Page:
“It is not easy. To be a Venezuelan child in a school in another country, you have to be strong, be brave, ”says a minor of just 10 years old, whom we will call Byron to protect his identity. He migrated with his parents and his two sisters by land from Venezuela to Peru. He is currently in fifth grade at a state school in the district of Comas, in Lima.
Byron was lucky to have his documents in order at the time his parents looked for a place for him in a state school near where they live; However, the same fortune did not go to her older sisters Luisalyz and Mariangel, aged 14 and 16. of age, respectively, who lost their identifications during the long journey they made from their native Venezuela.
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Although Byron has achieved what few families Venezuelan they get when they arrive in Peru, such as being able to have a regular education, a fundamental right, they have not escaped the discrimination that they sometimes suffer from their peers.
“They criticize me for the clothes I wear, for the way I speak, for the color of my hands, at first I thought they were playing with me, but then it was already uncomfortable”says Byron fearfully.
Byron’s parents say they are sometimes embarrassed to demand things at their son’s school because they feel “it’s not their right.” However, the Children’s rights conventiona treaty that was signed on November 20, 1989 by the 196 States recognized in the UN, guarantees that a migrant child has the same rights as nationals.
“All rights must be applied to all children, without exception, and it is the obligation of the State to take the necessary measures to protect the child from all forms of discrimination”reads in the document of the Convention.
School violence is not the only case involving the Byron family. Luisalyz and Mariangel, sisters of the 10-year-old boy, also have a separate story.
Luisalyzfor everything that her friends from the neighborhood have told her, he is afraid of school and being the center of ridicule by his classmates. He does not want to go, he resists, despite having received support proposals to regularize his status migratory. She is 14 years old and should be in her third year of high school; however, she fled with her family when she was in sixth grade, leaving half of her to study. Going back to school would mean going back to sixth grade, something that will be a reason for bullying for her.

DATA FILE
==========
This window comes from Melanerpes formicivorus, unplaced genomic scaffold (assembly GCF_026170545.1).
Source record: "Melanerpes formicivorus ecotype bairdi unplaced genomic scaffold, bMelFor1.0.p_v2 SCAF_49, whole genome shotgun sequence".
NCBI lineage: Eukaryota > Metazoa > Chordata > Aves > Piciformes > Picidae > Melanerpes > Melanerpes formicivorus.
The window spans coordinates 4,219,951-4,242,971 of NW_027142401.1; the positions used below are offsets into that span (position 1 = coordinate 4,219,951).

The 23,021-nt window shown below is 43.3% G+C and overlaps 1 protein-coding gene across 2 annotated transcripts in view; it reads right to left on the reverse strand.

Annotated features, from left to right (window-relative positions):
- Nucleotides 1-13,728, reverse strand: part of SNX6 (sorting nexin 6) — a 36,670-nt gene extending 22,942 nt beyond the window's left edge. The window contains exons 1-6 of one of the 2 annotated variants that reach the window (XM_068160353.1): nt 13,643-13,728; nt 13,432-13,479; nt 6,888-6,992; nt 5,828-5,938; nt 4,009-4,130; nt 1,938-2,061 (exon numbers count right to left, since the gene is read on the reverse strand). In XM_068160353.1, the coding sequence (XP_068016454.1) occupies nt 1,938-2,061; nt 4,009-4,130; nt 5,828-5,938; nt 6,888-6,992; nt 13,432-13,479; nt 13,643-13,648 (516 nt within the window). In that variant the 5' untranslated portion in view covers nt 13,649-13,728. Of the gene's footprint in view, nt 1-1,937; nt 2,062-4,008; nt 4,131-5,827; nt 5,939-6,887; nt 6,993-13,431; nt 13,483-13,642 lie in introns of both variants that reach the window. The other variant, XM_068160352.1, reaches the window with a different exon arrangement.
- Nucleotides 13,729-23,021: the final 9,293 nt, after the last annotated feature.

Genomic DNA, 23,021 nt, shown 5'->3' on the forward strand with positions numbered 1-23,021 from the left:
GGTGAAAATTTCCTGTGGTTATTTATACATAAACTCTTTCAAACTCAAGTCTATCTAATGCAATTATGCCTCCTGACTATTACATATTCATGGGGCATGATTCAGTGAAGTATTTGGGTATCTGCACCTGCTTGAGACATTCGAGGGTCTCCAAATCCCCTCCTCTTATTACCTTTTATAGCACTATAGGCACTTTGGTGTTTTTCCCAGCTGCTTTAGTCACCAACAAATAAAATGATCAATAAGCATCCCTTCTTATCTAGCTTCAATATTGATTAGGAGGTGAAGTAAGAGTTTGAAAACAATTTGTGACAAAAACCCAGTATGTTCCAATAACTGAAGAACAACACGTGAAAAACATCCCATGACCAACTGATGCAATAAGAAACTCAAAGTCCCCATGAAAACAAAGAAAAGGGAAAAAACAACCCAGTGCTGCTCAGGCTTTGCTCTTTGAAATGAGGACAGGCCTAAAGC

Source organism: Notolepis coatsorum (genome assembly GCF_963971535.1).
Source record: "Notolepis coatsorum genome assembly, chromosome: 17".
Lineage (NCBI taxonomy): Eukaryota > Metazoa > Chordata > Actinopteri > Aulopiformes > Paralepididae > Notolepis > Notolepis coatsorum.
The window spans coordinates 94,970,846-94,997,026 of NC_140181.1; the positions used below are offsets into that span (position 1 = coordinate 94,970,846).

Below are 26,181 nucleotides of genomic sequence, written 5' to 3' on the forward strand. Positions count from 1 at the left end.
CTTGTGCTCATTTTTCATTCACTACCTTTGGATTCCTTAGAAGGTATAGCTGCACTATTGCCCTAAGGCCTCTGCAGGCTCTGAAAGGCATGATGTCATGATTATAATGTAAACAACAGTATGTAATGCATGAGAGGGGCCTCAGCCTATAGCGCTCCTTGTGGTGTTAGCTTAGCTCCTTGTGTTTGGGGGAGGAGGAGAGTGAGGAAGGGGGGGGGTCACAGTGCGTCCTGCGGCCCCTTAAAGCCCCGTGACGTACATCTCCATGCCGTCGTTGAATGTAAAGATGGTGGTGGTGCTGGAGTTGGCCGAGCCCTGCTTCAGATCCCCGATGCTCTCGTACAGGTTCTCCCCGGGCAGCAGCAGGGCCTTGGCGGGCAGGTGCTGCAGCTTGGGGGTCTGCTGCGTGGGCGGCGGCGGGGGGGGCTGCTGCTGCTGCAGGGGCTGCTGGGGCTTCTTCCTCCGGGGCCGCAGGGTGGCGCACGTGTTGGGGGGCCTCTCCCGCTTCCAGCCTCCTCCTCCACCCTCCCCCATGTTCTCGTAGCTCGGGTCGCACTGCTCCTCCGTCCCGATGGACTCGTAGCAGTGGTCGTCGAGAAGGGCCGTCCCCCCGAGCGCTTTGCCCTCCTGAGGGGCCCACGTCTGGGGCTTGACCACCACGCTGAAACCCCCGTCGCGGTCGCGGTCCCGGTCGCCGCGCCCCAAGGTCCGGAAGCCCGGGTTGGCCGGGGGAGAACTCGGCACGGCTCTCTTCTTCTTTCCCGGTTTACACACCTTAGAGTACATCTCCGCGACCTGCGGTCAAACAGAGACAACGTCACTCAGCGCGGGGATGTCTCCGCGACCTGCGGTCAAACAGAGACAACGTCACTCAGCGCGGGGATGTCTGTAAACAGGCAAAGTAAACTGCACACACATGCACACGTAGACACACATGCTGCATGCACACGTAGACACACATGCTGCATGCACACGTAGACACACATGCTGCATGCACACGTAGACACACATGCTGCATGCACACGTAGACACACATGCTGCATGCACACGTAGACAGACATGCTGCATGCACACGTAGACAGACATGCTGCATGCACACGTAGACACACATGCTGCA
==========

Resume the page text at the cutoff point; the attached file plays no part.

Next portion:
While mariangel, who is in the middle of the process of regularizing the documents she needed to return to school, got pregnant at the age of 15becoming a teenage mother who was forced to drop out of school and look for work to provide a decent quality of life for her daughter.
THE RIGHTS OF THE CHILD AND THE VENEZUELAN EXODUS
Byron, Luisalyz and Mariangel they have something in common: they have not received adequate protection and care from their parents. And the State did not facilitate the process either.
Their cases are only three of numerous similar ones that occur in Peru.
“The Conventionas the first international law on the rights of children, is mandatory for the signatory States”, reads the document that can be consulted here.
For José Miguel Arévalo Delgado, specialist in incidence in Public Policies of World Vision Peruan international organization with more than 40 years in Peru and that works directly for the well-being of children and adolescents so that they can be leaders and agents of change, the Children’s rights convention It is important because it “recognizes the right to full development of children and adolescents in all its dimensions, and their right to freely express their opinions.”